The impacts of climate change are becoming more pronounced in the Gulf of Maine, which is warming faster than almost any other ocean region on the planet. In a new study from the University of Pennsylvania, researchers have found that five species of shellfish have been on a steady decline for the last two decades across the rocky shores of the gulf.
As rising temperatures and ocean acidification change the composition of seawater, shellfish have a difficult time building and maintaining their shells, which makes them more vulnerable to predators.
Peter Petraitis is a retired professor of Biology in Penn’s School of Arts & Sciences. In collaboration with Professor Steve Dudgeon of California State University, Petraitis analyzed 20 years of data collected on Swan Island in the Gulf of Maine. The results show dwindling numbers of five species of shellfish, including mussels, barnacles, and snails.
“These species are often overlooked because of how common they are,” said Petraitis. “They’re just everywhere across the rocky shores. People don’t think anything is going to happen to them. If they decline by about 3% a year that’s a relatively small change so you might not notice it for a while. But one year, people are going to suddenly look around and say, ‘Where are all the snails, mussels and barnacles?'”
Professor Dudgeon said these species form the core of an iconic food web in the Gulf of Maine. “Concurrent declines of five species, including both native and non-native, is proportionally large, and may cause profound changes in the ecology of coastal oceans in the region.”
The researchers initiated a long term research project in 1997 to study the ecological principles of multiple stable states on Swan’s Island. One particular focus of the study is also the subject of Petraitis’ 2013 book, “Multiple Stable States in Natural Ecosystems,” which proposed that an ecosystem can rapidly shift between entirely different compositions of organisms given the right environmental disturbances.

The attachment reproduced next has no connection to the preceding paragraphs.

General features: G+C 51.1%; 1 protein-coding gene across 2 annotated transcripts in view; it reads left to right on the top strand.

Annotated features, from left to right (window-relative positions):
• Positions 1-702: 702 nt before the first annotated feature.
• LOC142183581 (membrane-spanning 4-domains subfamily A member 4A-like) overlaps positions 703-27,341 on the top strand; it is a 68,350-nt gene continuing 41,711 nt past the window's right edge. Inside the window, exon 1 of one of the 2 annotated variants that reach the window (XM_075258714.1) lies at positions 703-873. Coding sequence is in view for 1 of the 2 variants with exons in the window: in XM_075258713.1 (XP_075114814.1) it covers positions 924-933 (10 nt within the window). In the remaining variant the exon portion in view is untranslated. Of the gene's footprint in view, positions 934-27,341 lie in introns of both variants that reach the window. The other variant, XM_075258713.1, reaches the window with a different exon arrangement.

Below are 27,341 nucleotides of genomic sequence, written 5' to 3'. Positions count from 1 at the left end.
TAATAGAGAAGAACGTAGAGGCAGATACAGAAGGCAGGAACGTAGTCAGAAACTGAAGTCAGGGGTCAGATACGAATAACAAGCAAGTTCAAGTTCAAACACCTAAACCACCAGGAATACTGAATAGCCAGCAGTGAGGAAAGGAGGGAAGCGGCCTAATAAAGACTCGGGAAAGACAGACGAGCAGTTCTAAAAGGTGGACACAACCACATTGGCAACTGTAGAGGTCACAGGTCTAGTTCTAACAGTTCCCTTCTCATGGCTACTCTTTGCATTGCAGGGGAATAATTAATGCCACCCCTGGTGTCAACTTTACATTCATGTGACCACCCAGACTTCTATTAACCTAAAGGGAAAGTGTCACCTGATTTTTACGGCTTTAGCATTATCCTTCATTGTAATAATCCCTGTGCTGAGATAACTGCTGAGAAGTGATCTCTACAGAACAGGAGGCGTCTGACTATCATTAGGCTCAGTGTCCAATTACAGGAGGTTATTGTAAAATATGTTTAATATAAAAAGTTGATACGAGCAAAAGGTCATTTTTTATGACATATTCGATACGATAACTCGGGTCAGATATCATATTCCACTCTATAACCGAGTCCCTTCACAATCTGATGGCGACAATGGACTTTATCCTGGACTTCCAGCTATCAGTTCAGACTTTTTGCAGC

On Swan’s Island, powerful winter storms periodically result in sea ice that removes the shellfish from the rocks they are attached to on the shore. This means the shellfish are forced to rebuild their communities the following year.
In 1996, the scientists simulated a massive ice scouring event by scraping the rocks, and observed as the shore recolonized. Since this experiment, the researchers have made an annual trip to 60 study sites on Swan’s Island, surveying the organisms living in the scraped areas as well as in undisturbed areas.
Based on the data collected from 1997 to 2018, the current investigation was focused on five common shellfish species: the tortoiseshell limpet, the common periwinkle, the dogwhelk, the blue mussel, and the barnacle.
“We didn’t expect to see much change in the control plots, but we were surprised to see these populations declining,” said Petraitis.
The researchers found that very young mussels had experienced the most rapid decline, dropping by nearly 16 percent each year. The other four species were declining by 3 to 5 percent each year.
Over two decades, limpets, periwinkles, and dogwhelks declined by 50 percent.
The study revealed that the downward trajectory of mussels and common periwinkles corresponded with increasing summer ocean temperatures. Meanwhile, populations of limpets and dogwhelks correlated with increases in the aragonite saturation state, a measurement that tracks with ocean pH.
The fluctuations in barnacle populations did not appear to be influenced by changes in ocean temperature or pH, which indicates that there are unknown factors causing their decline.
All five species play critical ecological roles in the Gulf of Maine. Petraitis explained that, as filter feeders, mussels and barnacles remove phytoplankton from the water column – “digesting them, pooping them out, and fertilizing the shore.” Limpets and periwinkles feed on algae and seaweed, which helps to prevent harmful algal blooms. The shellfish also serve as prey for a variety of animals, and the consequences of their disappearance will be felt up the food chain.
“Without animal consumption transferring organic matter up the food web,” said Professor Dudgeon, “production in coastal oceans will be increasingly shunted directly through pathways of decomposition by microbial organisms, rather than to support populations of species that humans fish and on which coastal economies depend.”
While presenting the findings at conferences in the last couple of years, Petraitis noted that other scientists have documented similar disappearances of mussels across other parts of the North Atlantic, which suggests that the impacts are far-reaching and not unique to the Gulf of Maine.
The study is published in the journal Communications Biology.